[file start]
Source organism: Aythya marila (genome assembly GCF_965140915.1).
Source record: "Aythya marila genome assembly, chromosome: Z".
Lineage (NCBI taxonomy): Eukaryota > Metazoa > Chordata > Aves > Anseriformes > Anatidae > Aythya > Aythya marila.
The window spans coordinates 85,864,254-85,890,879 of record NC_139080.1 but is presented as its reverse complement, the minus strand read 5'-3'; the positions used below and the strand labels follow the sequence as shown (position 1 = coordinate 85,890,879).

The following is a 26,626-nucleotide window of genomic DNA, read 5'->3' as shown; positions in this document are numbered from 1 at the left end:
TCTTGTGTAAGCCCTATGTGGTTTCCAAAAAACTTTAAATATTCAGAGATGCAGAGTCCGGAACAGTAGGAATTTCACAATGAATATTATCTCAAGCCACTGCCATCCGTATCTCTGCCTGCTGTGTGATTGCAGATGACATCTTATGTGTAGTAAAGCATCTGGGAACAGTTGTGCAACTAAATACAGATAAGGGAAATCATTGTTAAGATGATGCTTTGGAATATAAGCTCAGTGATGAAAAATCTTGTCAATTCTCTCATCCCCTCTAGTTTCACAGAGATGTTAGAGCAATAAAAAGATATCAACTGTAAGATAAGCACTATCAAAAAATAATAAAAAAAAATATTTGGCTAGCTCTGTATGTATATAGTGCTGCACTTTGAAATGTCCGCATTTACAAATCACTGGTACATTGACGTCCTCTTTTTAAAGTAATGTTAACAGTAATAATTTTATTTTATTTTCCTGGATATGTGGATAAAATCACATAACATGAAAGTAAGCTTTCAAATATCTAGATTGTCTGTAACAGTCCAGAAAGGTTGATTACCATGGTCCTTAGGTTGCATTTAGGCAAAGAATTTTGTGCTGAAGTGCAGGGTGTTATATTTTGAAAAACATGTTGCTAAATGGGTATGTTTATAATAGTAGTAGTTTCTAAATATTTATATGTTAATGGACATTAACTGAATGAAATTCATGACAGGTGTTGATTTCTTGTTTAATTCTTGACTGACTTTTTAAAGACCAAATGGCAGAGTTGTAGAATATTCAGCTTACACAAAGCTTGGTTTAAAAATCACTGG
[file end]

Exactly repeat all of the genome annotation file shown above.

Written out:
Source organism: Aythya marila (genome assembly GCF_965140915.1).
Source record: "Aythya marila genome assembly, chromosome: Z".
Lineage (NCBI taxonomy): Eukaryota > Metazoa > Chordata > Aves > Anseriformes > Anatidae > Aythya > Aythya marila.
The window spans coordinates 85,864,254-85,890,879 of record NC_139080.1 but is presented as its reverse complement, the minus strand read 5'-3'; the positions used below and the strand labels follow the sequence as shown (position 1 = coordinate 85,890,879).

The following is a 26,626-nucleotide window of genomic DNA, read 5'->3' as shown; positions in this document are numbered from 1 at the left end:
TCTTGTGTAAGCCCTATGTGGTTTCCAAAAAACTTTAAATATTCAGAGATGCAGAGTCCGGAACAGTAGGAATTTCACAATGAATATTATCTCAAGCCACTGCCATCCGTATCTCTGCCTGCTGTGTGATTGCAGATGACATCTTATGTGTAGTAAAGCATCTGGGAACAGTTGTGCAACTAAATACAGATAAGGGAAATCATTGTTAAGATGATGCTTTGGAATATAAGCTCAGTGATGAAAAATCTTGTCAATTCTCTCATCCCCTCTAGTTTCACAGAGATGTTAGAGCAATAAAAAGATATCAACTGTAAGATAAGCACTATCAAAAAATAATAAAAAAAAATATTTGGCTAGCTCTGTATGTATATAGTGCTGCACTTTGAAATGTCCGCATTTACAAATCACTGGTACATTGACGTCCTCTTTTTAAAGTAATGTTAACAGTAATAATTTTATTTTATTTTCCTGGATATGTGGATAAAATCACATAACATGAAAGTAAGCTTTCAAATATCTAGATTGTCTGTAACAGTCCAGAAAGGTTGATTACCATGGTCCTTAGGTTGCATTTAGGCAAAGAATTTTGTGCTGAAGTGCAGGGTGTTATATTTTGAAAAACATGTTGCTAAATGGGTATGTTTATAATAGTAGTAGTTTCTAAATATTTATATGTTAATGGACATTAACTGAATGAAATTCATGACAGGTGTTGATTTCTTGTTTAATTCTTGACTGACTTTTTAAAGACCAAATGGCAGAGTTGTAGAATATTCAGCTTACACAAAGCTTGGTTTAAAAATCACTGG